Then there's the matter of Bird rights and Kobe's 2014-15 salary. If the Lakers use amnesty on him, they would renounce his Bird rights. So if he doesn't play in 2013-14, the Lakers could not then go above the cap to sign him without using an exception. Assuming the Lakers re-sign Howard after waiving Kobe and do not pawn off Pau for a low-salary package, they would still end up above the tax in the 2014 offseason, meaning that Kobe could sign for only $2.5 million.

Kobe Bryant has a whole lot of money. But does anyone think he's going to play for $2.5 million at any point? No. No no no.

If the Lakers don't amnesty him, he can sign for anything up to about $32 million in starting salary for a new contract. Chances are he'd take less to give the Lakers a better chance at competing. But less might mean $15 million or $20 million or maybe, if he's feeling really generous, $10 million. But realize that Dwight Howard isn't taking a pay cut to stay, if he stays. Do you think Kobe's taking a pay cut so that Dwight Howard can get his full salary allotment? I sure don't.

Do you think Kobe would agree to a plan that would force him to sit out for an entire season and would result in him getting $2.5 million in 2014-15? I sure don't.

That's the other risk in amnesty. If another team like the Mavericks picks him up, even if he continues to hold out and won't play in 2013-14, that team can offer him up to $32 million for 2014-15 whether they are over the cap or not via Bird rights. So let's reframe that last question.

Do you think Kobe would agree to a plan that would force him to sit out for an entire season and turn down up to $32 million per season (though more likely less) to take $2.5 million from the Lakers? I sure don't.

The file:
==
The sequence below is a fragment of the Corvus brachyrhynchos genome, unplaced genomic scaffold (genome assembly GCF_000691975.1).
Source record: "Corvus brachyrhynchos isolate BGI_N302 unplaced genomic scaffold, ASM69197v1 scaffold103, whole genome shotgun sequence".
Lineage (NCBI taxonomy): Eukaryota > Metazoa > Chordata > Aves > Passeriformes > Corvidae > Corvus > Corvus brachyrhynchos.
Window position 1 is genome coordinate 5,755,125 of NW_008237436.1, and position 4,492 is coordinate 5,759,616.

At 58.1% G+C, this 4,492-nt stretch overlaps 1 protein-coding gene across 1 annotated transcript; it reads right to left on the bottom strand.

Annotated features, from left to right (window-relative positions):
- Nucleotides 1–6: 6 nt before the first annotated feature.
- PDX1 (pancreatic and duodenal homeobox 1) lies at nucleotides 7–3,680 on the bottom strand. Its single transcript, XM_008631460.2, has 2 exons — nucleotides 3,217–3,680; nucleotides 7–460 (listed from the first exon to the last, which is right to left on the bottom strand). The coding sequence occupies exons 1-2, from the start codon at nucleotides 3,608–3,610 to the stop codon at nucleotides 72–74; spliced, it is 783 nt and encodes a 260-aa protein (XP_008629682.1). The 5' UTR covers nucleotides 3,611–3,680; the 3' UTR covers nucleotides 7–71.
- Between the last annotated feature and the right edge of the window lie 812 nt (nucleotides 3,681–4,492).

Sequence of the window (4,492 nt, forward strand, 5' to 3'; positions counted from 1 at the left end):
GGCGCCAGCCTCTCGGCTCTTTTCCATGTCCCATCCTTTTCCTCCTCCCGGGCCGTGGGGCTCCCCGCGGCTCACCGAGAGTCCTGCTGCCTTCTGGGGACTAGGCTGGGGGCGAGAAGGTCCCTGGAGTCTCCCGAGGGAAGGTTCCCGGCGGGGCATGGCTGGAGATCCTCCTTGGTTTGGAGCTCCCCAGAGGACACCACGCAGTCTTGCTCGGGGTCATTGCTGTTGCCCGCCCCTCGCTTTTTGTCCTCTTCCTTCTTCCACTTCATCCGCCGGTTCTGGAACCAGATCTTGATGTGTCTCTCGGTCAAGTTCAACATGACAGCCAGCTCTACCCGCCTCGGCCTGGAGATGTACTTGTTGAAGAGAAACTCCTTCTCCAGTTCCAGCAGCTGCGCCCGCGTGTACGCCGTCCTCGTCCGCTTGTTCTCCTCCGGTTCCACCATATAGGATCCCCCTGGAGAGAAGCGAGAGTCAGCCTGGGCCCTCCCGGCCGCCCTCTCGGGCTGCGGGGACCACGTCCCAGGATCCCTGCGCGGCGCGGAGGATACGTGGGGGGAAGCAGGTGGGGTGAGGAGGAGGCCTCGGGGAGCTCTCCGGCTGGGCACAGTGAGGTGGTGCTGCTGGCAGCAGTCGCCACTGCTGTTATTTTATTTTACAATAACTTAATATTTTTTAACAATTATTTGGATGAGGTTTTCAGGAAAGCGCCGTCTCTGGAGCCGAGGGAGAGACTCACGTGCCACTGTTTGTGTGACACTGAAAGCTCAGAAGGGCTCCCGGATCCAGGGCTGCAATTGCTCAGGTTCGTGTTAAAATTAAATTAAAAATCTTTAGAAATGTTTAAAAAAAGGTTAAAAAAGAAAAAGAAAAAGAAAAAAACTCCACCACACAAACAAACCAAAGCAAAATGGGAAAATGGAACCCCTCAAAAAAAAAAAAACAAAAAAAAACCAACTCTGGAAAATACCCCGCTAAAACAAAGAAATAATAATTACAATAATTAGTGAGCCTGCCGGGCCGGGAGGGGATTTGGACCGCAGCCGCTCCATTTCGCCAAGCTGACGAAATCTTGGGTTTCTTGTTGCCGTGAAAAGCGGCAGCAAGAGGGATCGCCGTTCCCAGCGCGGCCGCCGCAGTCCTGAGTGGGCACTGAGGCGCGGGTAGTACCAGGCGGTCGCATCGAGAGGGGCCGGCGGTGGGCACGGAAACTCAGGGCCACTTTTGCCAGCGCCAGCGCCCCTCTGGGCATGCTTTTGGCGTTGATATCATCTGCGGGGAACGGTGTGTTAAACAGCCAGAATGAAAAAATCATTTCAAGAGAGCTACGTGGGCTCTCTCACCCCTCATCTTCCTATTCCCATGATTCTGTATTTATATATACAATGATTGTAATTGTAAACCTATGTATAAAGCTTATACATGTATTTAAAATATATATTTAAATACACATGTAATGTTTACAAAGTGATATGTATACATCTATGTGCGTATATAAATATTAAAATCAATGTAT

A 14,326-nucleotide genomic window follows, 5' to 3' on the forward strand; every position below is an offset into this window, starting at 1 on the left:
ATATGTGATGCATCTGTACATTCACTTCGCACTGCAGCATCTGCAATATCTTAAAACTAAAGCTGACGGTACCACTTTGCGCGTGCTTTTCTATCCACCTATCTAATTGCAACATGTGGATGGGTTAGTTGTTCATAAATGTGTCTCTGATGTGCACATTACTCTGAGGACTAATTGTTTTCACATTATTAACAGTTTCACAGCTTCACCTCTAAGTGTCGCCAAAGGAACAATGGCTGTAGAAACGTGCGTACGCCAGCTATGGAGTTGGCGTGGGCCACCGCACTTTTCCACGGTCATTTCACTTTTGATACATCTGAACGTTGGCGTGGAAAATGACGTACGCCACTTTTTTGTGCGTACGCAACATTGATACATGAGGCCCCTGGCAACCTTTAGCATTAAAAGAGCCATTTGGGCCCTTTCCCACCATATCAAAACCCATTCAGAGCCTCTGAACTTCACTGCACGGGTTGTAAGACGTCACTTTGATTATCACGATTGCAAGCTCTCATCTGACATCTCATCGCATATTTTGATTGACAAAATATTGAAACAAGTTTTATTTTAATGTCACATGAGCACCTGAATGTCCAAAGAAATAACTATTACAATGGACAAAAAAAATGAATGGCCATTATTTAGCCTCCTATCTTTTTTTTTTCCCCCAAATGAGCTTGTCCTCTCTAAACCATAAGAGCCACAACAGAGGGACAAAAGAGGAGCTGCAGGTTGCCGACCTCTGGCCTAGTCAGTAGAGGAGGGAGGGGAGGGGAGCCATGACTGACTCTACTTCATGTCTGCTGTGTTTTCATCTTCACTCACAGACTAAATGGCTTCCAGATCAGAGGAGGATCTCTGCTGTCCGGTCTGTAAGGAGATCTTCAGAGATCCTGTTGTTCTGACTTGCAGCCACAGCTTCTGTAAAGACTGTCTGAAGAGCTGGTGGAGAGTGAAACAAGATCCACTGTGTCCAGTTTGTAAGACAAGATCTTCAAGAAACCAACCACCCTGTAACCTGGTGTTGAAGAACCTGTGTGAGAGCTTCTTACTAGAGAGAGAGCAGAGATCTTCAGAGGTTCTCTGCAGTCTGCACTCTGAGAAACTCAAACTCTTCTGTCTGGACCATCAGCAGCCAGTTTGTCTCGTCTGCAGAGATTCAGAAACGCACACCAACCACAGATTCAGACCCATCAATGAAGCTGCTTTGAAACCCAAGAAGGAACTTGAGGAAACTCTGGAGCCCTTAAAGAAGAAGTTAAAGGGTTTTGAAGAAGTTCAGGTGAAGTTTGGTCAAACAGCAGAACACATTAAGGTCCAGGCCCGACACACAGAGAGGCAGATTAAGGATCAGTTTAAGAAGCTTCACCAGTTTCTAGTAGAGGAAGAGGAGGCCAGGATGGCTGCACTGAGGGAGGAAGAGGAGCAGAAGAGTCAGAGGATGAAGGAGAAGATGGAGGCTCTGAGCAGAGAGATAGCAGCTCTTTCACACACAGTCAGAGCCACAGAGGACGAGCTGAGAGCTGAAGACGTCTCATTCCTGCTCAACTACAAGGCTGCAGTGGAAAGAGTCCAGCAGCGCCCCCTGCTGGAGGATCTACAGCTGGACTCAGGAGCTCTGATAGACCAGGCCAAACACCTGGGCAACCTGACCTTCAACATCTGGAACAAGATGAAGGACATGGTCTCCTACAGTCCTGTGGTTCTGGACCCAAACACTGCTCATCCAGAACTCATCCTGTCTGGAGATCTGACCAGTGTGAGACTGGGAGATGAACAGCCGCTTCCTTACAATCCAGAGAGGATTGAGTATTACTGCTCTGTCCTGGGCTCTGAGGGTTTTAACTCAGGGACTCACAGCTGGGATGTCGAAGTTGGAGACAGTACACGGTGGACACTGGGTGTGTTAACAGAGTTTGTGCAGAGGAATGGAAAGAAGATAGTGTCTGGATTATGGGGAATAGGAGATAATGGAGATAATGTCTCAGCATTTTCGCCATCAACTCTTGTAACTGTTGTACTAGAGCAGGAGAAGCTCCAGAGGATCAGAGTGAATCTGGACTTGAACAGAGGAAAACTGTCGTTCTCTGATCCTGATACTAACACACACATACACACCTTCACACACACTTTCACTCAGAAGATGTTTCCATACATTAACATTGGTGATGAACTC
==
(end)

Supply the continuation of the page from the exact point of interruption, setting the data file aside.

So Amin's excellent theoretical plan -- which would work for most players -- isn't going to work for Kobe. Bryant isn't going to give up a season of play to get "rewarded" with a 92 percent pay cut. (Let's not forget who Kobe's agent is, either: Rob Pelinka, a man who knows the system, likes to get paid and once let his client Carlos Boozer stab a blind man in the back. Imagine Pelinka's response to Mitch Kupchak pitching the amnesty-wait-91 percent pay cut plan.)


Of course, the Lakers could still amnesty Kobe and hope he comes back cheaply in 2014-15. But reading Relentless and having watched Kobe for the last decade and a half, the second that the Lakers waive Kobe without his consent -- the very second they do that -- is the moment that the Black Mamba wages personal war on that franchise. The amnesty clause is for Travis Outlaw and Charlie Bell and Josh Childress, not Kobe Bryant. To waive Kobe in July would be to tacitly acknowledge that because of his injury he is not worth his salary in 2013-14. To acknowledge that the franchise and its brand new leader,Jim Buss, doesn't believe Kobe can come back from the surgery stronger, better, more valuable. How do you think Kobe responds to acknowledgments like that from a franchise to which he has given 17 years and five rings?

He wages war.

I think many things about Jim Buss, some of them probably true and most of them probably exaggerated. But I don't think he's stupid enough to spark that war. Phil Jackson is one thing. Kobe Bryant? The city of Los Angeles has already to some extent turned on the Jim and Chaz era. You heard them chant "We want Phil!" earlier this month. But that would be nothing -- NOTHING -- compared to the wrath fans would unleash if Buss sparked a war between Kobe and the franchise. And I just don't think Jim is stupid enough to risk it.

So no, I don't believe the Lakers will use the amnesty clause on Kobe. It just wouldn't end well.